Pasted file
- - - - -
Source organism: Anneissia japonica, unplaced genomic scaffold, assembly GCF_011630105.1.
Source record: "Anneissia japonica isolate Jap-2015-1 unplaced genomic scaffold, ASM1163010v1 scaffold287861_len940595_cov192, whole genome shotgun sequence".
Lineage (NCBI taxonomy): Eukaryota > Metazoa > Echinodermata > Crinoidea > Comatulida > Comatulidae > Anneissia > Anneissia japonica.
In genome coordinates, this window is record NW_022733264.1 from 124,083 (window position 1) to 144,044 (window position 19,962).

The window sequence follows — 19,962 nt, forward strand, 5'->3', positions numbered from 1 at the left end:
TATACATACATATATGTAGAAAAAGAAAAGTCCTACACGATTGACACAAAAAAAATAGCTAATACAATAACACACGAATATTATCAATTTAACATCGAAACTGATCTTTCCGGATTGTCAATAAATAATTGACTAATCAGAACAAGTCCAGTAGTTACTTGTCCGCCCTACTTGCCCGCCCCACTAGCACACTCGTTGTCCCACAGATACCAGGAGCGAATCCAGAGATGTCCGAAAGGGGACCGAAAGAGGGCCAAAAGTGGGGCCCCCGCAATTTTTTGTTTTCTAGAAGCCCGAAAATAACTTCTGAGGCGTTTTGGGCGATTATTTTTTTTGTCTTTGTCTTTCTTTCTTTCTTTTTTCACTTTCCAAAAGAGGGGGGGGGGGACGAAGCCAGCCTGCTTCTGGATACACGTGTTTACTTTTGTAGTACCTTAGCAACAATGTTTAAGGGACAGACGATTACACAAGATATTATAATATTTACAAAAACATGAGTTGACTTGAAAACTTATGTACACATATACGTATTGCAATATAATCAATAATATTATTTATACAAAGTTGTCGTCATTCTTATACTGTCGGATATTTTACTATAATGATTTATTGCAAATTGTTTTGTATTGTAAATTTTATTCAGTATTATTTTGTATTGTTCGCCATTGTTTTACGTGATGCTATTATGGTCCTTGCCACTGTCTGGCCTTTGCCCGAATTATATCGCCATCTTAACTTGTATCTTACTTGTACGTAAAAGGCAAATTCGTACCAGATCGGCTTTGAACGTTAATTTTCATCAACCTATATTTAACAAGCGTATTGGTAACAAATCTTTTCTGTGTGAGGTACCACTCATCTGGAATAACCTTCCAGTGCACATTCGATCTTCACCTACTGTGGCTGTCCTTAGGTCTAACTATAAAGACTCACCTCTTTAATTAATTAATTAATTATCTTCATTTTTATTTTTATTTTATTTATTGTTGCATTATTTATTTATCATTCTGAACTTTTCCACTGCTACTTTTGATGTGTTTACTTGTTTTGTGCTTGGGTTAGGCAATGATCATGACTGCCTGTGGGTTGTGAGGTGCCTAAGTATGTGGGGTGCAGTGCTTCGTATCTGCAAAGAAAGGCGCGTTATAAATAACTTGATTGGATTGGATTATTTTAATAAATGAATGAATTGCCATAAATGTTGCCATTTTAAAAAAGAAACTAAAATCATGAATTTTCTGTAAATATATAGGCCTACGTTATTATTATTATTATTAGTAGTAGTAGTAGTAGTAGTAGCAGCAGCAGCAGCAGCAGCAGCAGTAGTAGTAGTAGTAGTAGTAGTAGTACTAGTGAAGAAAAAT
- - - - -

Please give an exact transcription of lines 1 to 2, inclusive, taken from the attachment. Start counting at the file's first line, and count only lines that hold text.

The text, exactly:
Source organism: Anneissia japonica, unplaced genomic scaffold, assembly GCF_011630105.1.
Source record: "Anneissia japonica isolate Jap-2015-1 unplaced genomic scaffold, ASM1163010v1 scaffold287861_len940595_cov192, whole genome shotgun sequence".